Eli Brauner rarely makes it to the western Ukrainian city of Lviv. When he does, it’s a painful experience for him.
His ancestors built a synagogue here in the late 16th century, believed to be the country's oldest partially preserved synagogue.
After the Nazis invaded the Soviet Union in 1941, they burned the Golden Rose almost entirely to the ground.
“It’s not easy to be here,” says Brauner, an Israeli researcher who was born in Germany after World War II. “It’s a beautiful city, but also a graveyard for 150,000 Jews.”
Today, a new memorial stands near the remains of the Golden Rose, commemorating Jewish suffering in a city where the thriving prewar community was wiped away.
“I don’t know any other project for conserving Jewish heritage in Ukraine that was financed by a local municipality and also includes international partners and philanthropists,” says Andriy Moskalenko, Lviv’s deputy mayor for development.
Unveiled last Sunday and named The Space of Synagogues, the memorial comes during a time when Ukraine is both sorting out its national identity and attempting to commemorate its Jewish past.
Neither has been straightforward. Officials have come under criticism for glorying controversial nationalists who fought for Ukrainian independence but were also involved in attacks against Jews and Poles.
Lviv, in particular, is a place where the two notions clash. For centuries, the city was a hub of Jewish life and faith, and home to 100,000-200,000 Jews before World War II. It was also the center of Ukraine’s national revival, and remains a bastion of Ukrainian culture. Heated debate between local and international scholars continues to rage over the role local nationalists played in wartime pogroms.
But those involved in Lviv’s memorial say it’s an important step toward overcoming community boundaries and commemorating the sheer scope of the tragedy.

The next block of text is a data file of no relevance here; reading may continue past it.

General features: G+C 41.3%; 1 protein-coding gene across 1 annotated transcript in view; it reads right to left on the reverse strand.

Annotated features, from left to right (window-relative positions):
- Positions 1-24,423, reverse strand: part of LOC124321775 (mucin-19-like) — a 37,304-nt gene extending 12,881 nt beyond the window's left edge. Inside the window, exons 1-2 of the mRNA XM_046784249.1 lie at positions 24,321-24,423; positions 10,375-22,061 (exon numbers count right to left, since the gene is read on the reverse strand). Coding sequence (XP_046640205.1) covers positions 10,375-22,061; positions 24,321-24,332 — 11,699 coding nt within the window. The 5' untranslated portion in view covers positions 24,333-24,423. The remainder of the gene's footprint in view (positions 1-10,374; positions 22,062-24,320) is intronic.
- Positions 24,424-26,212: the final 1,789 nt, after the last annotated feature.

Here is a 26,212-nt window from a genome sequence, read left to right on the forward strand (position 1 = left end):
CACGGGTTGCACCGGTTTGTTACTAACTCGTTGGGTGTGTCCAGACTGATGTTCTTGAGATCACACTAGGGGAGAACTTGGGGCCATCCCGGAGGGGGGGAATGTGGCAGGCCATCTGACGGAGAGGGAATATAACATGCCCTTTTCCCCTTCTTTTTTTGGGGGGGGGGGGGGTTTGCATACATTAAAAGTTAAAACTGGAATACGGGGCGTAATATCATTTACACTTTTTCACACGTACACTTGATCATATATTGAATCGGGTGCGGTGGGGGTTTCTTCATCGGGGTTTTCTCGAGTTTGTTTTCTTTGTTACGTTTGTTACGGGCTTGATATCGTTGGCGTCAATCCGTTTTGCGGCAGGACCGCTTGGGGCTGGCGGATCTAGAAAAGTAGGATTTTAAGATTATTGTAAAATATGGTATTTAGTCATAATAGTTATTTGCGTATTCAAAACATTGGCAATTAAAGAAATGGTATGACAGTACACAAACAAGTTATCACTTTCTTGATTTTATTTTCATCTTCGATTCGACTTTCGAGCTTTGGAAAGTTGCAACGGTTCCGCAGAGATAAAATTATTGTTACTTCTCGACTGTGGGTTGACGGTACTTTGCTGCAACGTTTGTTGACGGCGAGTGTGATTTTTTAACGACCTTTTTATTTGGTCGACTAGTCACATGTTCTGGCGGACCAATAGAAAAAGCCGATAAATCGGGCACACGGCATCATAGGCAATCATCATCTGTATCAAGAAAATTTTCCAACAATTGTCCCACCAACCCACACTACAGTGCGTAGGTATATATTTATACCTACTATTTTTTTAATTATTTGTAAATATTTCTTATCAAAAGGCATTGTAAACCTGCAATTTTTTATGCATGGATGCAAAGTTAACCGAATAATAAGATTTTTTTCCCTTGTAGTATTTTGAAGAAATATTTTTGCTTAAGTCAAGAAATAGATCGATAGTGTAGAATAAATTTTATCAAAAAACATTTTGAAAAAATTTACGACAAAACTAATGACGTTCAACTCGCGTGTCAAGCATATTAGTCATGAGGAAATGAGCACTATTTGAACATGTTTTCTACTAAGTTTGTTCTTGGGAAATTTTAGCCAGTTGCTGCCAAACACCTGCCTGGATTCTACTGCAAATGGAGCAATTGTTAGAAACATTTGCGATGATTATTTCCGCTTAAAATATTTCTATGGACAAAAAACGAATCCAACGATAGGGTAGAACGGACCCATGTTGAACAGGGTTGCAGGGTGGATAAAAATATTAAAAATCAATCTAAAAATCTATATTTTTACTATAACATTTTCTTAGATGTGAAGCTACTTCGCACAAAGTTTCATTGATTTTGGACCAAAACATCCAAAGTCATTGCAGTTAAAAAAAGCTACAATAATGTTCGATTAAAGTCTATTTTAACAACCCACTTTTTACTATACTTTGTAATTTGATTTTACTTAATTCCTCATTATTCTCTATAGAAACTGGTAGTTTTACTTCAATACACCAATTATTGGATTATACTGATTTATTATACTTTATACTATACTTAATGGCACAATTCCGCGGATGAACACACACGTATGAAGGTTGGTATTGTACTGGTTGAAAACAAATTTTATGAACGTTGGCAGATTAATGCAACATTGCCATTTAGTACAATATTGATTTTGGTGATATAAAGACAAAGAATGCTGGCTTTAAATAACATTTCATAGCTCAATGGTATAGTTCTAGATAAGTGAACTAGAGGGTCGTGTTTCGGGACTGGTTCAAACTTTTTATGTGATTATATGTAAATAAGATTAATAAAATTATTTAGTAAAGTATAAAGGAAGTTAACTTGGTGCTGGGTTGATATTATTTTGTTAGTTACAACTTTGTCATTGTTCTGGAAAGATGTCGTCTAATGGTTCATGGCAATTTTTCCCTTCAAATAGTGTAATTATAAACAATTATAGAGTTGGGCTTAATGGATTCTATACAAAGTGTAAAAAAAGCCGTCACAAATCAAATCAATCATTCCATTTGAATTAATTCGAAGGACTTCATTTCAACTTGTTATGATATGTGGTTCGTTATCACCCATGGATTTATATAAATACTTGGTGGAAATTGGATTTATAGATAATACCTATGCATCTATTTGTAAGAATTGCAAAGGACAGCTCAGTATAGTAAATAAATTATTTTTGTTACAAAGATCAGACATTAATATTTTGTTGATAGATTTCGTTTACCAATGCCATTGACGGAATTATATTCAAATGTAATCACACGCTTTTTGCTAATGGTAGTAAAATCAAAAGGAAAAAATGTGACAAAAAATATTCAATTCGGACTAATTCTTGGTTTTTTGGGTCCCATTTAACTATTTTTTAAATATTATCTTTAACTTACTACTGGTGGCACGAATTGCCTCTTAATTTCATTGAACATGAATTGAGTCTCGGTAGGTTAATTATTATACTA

Today, there is almost no local Jewish community to speak of. There's just one functioning Jewish temple. Before World War II, there were about 100. The 2001 census counted 1,900 Jews in Lviv, 0.3 percent of the city’s population — in contrast to roughly one-third before the war. (The census results page includes Jews on a list of "nationality and ethnic groups" in Ukraine with groups like Poles, Russians and Ukrainians.)
The memorial project took eight years and was funded by the city, the German international development agency, GIZ, as well as private sponsors.
Observers say the memorial nudges local visitors to reflect on a little talked-about piece of history: the sudden and tragic disappearance of a community that once played a major role here.
“It’s about signaling a story of absence, while also telling a story of presence,” says Sofia Dyak, director of the Center for Urban History of East Central Europe, a local non-profit that helped coordinate the project.
Not everyone agrees with the memorial, though.
A local Jewish activist has frustrated both local officials and planners with his staunch opposition to the project, arguing the synagogue should be rebuilt in its entirety. While planners haven't ruled that out, it would be an expensive endeavor that is unlikely to happen.
Instead, they’re are hoping to develop a plot adjacent to the memorial that was the site of the Great City Synagogue, built after the Golden Rose. Plans to preserve a local Jewish cemetery are also in the works, partly with help from Brauner’s group, the Association for the Commemoration of Lviv Jewish Heritage Sites. Much like the Golden Rose before the memorial was built, the centuries-old site is in ramshackle conditions with few traces of its original use.
“It will take time,” he said, “but if we unite … we can do it.”
Dan Peleschuk reported from Lviv, Ukraine.
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